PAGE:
But, just imagine how this will work when the automation is complete - an app created and available throughout the university within minutes!

The possibilities also get interesting. How about giving students access to this? Not only could the App-Factory be used to create apps as deliverables for projects, it also enables apps for peer-mentoring/peer assisted learning, societies, clubs, revision aids, quizzes, bus timetables or whatever - a kind-of digital eco-system for students to create and share apps. It could get exciting!

Student App - Quizbank

📥  App Factory, App-Store, Apps, Mobile, Peer Assisted Learning, student

Another student app. I wasn't expecting to release this one until September but the questions were already done, so I changed my mind. I also wanted to see how long it would take me to make native apps for both iOS and Android using my prototype App Factory.

The app is a collection of quizzes

The app is a collection of quizzes

This is a different kind of beast to previous apps and comprises of a collection of quizzes - a Quizbank.  The package is intended as a revision aid for clinical pharmacy undergraduates in the third year of our MPharm degree. Many thanks to Stephanie Shale, a recent graduate who authored the bank of questions. Once again, the overall intention is to exploit the existing knowledge of a student  to produce a learning aid that will benefit other students.

The App Creation Process

It had taken Steph quite a few hours to devise the questions in an MCQ type format. In total there are about 130 questions spread across 9 quizzes. The quizzes had been entered into our VLE and available in an xml format. So basically I started off with 9 xml files, and started the timer:

As it turned out, the app creation process was fairly quick.  It took me about an hour and a half to create the apps for iOS and Android, and comprised the following steps:

  1. Drag-and-dropping the xml files to the prototype 'App-Factory' web-site
  2. Choosing a colour scheme for the app
  3. Selecting a background image and icon from stock photos, adjusting these to suit the colour scheme
  4. Clicking on the 'Make App' button on the App-Factory to create the source files
  5. Copying the source files to my Mac and compiling for iOS and Android to produce the native apps
  6. Uploading these to the distribution site for the university

In the future, I am hoping to make the process even quicker by automatically provisioning the apps to the distribution site, following the click on the 'Make App' button. This will eliminate steps 5 and 6. However, this is a work in progress and not likely to finished for a few more months. But when it is, the App-Factory will be unleashed on staff and students to see what happens! I'm looking forward to that.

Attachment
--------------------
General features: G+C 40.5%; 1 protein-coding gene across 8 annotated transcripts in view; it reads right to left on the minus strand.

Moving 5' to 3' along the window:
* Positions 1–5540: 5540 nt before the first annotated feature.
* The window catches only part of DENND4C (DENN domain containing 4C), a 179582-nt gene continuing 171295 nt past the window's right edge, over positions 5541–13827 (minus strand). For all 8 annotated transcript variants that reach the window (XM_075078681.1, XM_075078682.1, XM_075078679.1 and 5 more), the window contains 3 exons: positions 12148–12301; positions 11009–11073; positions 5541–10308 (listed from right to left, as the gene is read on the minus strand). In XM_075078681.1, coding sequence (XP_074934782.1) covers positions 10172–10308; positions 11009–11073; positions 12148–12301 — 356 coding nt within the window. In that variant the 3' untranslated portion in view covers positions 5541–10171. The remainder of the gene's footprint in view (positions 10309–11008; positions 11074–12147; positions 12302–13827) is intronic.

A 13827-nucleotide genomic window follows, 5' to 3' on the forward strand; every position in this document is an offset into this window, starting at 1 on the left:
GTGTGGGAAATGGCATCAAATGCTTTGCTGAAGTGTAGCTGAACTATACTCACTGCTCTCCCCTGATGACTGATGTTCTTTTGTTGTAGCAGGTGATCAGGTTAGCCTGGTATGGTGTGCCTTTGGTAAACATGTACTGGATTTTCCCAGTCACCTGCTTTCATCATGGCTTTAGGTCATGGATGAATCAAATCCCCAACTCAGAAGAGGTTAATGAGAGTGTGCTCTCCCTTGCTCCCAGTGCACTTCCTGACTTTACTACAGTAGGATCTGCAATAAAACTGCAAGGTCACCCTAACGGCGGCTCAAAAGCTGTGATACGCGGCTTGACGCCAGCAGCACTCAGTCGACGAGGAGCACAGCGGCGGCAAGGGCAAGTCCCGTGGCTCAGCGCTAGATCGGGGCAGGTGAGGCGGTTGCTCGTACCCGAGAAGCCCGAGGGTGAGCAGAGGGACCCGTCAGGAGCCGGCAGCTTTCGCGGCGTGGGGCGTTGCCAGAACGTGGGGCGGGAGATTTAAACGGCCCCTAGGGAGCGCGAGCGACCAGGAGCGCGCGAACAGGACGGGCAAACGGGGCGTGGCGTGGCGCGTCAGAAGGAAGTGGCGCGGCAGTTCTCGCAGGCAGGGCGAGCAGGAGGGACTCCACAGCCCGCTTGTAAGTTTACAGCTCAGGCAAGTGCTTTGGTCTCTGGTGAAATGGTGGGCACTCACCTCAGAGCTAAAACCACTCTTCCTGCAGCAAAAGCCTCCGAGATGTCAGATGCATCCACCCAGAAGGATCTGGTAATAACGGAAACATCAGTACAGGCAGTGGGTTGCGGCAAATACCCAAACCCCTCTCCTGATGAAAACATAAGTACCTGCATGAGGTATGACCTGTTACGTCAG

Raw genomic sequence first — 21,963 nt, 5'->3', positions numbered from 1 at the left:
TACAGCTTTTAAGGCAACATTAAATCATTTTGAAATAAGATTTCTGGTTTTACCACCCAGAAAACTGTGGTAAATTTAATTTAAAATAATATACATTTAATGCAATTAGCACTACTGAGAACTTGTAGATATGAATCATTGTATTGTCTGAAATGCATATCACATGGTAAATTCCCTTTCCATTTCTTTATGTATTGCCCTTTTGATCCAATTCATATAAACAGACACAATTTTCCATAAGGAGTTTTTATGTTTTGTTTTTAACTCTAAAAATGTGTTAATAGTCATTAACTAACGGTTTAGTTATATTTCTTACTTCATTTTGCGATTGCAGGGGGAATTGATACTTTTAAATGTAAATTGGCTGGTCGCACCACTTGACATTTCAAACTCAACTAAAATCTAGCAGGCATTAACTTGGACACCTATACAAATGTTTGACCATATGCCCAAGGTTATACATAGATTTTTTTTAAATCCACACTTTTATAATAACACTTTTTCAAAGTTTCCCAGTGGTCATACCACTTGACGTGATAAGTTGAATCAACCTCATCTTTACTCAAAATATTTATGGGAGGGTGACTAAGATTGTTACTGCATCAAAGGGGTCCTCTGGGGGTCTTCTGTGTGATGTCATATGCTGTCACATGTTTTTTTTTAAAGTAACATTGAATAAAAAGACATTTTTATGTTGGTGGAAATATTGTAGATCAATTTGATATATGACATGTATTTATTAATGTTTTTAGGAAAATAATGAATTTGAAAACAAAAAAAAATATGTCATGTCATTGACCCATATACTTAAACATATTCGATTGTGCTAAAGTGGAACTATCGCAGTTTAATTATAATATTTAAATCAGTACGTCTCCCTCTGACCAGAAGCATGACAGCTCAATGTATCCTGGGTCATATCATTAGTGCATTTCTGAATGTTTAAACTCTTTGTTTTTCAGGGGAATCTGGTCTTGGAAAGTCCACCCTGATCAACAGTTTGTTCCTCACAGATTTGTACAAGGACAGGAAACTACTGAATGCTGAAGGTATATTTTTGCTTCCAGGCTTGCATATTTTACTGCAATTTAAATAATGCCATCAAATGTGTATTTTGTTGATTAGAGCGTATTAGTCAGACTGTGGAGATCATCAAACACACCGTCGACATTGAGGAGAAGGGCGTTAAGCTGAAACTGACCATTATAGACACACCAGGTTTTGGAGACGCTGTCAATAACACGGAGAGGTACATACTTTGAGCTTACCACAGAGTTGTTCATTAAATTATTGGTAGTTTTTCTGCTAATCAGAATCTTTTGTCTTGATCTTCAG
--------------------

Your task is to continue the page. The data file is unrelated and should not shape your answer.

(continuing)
A screen-shot of the App Factory, taken during the process of app creation

A screen-shot of the App Factory, taken during the process of app creation. At this stage, the quizzes have been added and a background has been chosen, but I haven't added the main title.




Student App - How drugs work: Kidneys and Diuretics

📥  Apps, digital literacy, Peer Assisted Learning, student


kidney portraitCristina Dumitru is an exceptional student. She has won various awards during her 4 years as an undergraduate, culminating in the university's top student prize 'the Chancellor's Award' in July 2014 (details here). She also achieved a first-class MPharm degree in July 2014.

A few months ago, I asked Cristina to develop an app.  The aim was to target students studying Kidneys and Diuretics, an area that my colleague Dr Sergey Smirnov had identified as somewhat challenging for undergraduates. One of the key aims was to produce animations that explain the mechanisms involved.

Although both myself and Sergey have provided some feedback and guidance, everything in this app has been created by Cristina, right down to the logo.  The app has a professional feel, and it will be available to staff and students in the near future from the 'App Centre' - something that I will cover in a future post. For now, I am just happy that it is finished, and that the idea of student-authored apps is viable. I'm looking forward to our students doing a whole load more of these!

The other reason for some satisfaction is that it turns out that Cristina really, really enjoyed developing digital media: The creative skills involved in authoring video and graphics is both a contrast and a complement to the skills she gained during her degree course. In the future, I hope that more students will have the opportunities to gain the extra-curricular skills that are needed in the competitive jobs market.

Here is the app description from Cristina:

This educational package is aimed at students and also non-professionals to increase their knowledge and understanding of the basic physiology and pharmacology of the renal system.  The mechanisms of action of loop diuretics, thiazides and potassium-sparing diuretics are discussed in short narrated animated videos that make it easy to understand the difference between the mode of action of each class of drugs.

In this app you will find:

  • Narrated animated video explaining the basic structure and function of the kidneys;
  • Narrated animated videos explaining the mechanisms of action of loop diuretics, thiazides and potassium-sparing diuretics;
  • Additional written content relating to the functioning of the kidneys and the pharmacokinetic properties and clinical uses of diuretics drugs.
  • Written explanation and animated video about the functioning of the ATPase, a common transporter essential for the action of diuretics;